While Washington is absorbed with the financial debacle, a deepening recession and wars in the Middle East, there is a gathering crisis in Taiwan.
Under the Ma Ying-jeou (馬英九) government’s policy of rapid economic, cultural and political integration with China, the nation could be annexed by China within the next few years through the signing of a “peace accord,” internal subversion orchestrated by Beijing, or a Chinese invasion of Taiwan to which the Ma government will acquiesce.
Whether or not Taiwan preserves its democracy and a separate existence from China has real consequences, not just for Taiwanese but also for the Chinese, the Japanese and the Americans.
Taiwan’s history is about the struggle for liberty against alien rule. Taiwan’s democracy, which is regressing to the White Terror era, was won through the sacrifices of tens of thousands of people, including those who perished in the 228 Incident and dissidents who were executed or imprisoned during martial law.
It would be most unfortunate if the Taiwanese failed to protect their hard-won freedom and lost their homeland to the Chinese Communist Party (CCP).
Under CCP rule, the Taiwanese would forfeit their right to life, liberty and property.
Since its invasion of Tibet, China has caused the death of 1.25 million Tibetans, or 25 percent of the population, through massacres and starvation.
Even if just 2.5 percent of Taiwanese were to lose their lives in the process of annexation, the number of deaths would exceed 500,000. Land and real estate would surely be confiscated and freedom of speech, assembly and religion denied. The standard of living would deteriorate as Taiwan’s higher per capita income plunges toward equilibrium with China.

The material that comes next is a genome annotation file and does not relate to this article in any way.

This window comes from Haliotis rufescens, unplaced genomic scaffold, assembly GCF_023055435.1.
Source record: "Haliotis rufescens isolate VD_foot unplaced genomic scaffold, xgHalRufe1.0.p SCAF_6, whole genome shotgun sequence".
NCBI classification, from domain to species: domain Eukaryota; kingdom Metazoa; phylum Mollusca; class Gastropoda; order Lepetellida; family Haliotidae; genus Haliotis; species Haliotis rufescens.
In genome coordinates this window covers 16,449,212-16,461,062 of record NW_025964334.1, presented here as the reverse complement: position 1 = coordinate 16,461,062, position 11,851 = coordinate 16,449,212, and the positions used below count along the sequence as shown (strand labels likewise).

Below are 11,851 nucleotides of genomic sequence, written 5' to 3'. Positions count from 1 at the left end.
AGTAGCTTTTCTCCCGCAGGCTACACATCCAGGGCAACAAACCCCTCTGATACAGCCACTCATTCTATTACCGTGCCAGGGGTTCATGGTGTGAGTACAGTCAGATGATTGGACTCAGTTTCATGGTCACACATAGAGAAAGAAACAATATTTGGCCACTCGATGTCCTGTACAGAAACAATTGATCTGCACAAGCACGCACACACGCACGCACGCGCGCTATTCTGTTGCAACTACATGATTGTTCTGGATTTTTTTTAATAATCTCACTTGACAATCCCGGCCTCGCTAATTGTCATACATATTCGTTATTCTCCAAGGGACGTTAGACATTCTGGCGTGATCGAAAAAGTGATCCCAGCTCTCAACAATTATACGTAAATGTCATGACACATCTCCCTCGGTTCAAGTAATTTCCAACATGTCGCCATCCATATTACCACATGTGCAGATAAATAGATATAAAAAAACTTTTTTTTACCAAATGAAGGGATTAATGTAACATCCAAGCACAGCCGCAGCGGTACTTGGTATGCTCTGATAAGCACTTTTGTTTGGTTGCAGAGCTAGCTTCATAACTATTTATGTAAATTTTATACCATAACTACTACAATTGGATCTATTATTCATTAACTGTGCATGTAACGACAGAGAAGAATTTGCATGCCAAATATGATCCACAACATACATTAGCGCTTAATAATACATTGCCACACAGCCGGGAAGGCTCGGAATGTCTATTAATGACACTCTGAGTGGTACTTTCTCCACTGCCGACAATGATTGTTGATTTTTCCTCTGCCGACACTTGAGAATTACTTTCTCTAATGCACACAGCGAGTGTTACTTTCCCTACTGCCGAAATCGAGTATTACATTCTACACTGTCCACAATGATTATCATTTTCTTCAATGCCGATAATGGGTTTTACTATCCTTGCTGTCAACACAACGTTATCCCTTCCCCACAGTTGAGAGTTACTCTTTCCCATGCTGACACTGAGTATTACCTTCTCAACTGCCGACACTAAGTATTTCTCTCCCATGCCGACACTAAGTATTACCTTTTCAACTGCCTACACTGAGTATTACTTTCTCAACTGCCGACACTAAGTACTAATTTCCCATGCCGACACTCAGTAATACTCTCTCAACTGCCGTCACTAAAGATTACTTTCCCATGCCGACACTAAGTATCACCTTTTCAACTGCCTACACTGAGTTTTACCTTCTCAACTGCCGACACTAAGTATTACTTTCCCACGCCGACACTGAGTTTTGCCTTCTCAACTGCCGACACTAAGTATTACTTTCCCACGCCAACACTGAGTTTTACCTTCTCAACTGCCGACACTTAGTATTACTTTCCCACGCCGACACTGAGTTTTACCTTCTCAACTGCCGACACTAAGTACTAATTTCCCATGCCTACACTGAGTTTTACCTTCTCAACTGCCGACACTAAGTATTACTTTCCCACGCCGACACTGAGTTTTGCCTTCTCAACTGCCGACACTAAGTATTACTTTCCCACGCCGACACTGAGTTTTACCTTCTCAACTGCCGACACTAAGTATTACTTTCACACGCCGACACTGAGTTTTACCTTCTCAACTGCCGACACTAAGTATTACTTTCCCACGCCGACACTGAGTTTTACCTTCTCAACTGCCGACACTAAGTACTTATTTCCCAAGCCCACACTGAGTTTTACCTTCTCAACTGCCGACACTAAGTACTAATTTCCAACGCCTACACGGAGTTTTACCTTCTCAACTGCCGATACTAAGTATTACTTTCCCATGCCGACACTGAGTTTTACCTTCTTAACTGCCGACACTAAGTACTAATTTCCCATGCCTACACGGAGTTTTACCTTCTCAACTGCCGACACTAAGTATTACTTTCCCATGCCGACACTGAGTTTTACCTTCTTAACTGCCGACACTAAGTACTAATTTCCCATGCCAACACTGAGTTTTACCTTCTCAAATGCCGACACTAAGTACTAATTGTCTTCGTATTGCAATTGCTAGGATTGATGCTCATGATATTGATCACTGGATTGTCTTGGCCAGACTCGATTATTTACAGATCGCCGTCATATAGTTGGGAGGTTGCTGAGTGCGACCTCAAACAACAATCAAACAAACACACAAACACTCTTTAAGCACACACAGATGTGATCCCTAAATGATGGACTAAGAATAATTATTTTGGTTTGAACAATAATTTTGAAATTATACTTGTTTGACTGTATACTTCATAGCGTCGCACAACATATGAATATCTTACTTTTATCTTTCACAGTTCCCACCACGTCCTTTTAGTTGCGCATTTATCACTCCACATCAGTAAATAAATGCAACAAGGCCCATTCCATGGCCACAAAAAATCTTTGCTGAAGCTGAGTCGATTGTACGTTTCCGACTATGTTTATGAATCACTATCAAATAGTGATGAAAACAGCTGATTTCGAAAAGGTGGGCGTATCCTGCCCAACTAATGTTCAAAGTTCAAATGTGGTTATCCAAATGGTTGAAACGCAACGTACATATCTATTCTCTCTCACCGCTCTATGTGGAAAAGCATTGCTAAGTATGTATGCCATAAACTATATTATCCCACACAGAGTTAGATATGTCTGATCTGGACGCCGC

For nationalistic Chinese, the unification of Taiwan would bring a short-term sense of euphoria. But in the long run the annexation of Taiwan would result in national calamity and even the demise of China.
China is at a crossroads in history. It could seek to become a responsible stakeholder in a civilized world and a democratic nation respectful of human rights and the rule of law. This is the goal of Charter 2008 that was initially signed by more than 300 dissidents. Alternatively, China could follow the path laid out by President Hu Jintao (胡錦濤) and the CCP leadership: pursue ever greater economic wealth and military power, with the aim of achieving hegemony over Asia and ultimately of challenging and replacing the US’ dominant position in the world.
If China conquers Taiwan, which possesses advanced IT and other industries, and a highly literate and industrious population, China’s economic development will receive a significant boost. Taiwan will also provide the People’s Liberation Army (PLA) naval and air forces with valuable bases from which to project their power into the western Pacific and to control sea lanes and airspace that are vital to the survival of Japan and South Korea. The acquisition of Taiwan will thus propel China toward expansionism and eventual conflict with Japan and the US.
The fall of Taiwan would be a harbinger of ultimate disaster and ruin for the people of China.
What about the Japanese? Japan would certainly lose confidence in the credibility of the US-Japan military alliance.
The nuclear umbrella is actually a myth. It is inconceivable that any US administration would sacrifice Los Angeles or Washington to protect Tokyo. Japan will be faced with an unpalatable choice: go nuclear or become a protectorate of China.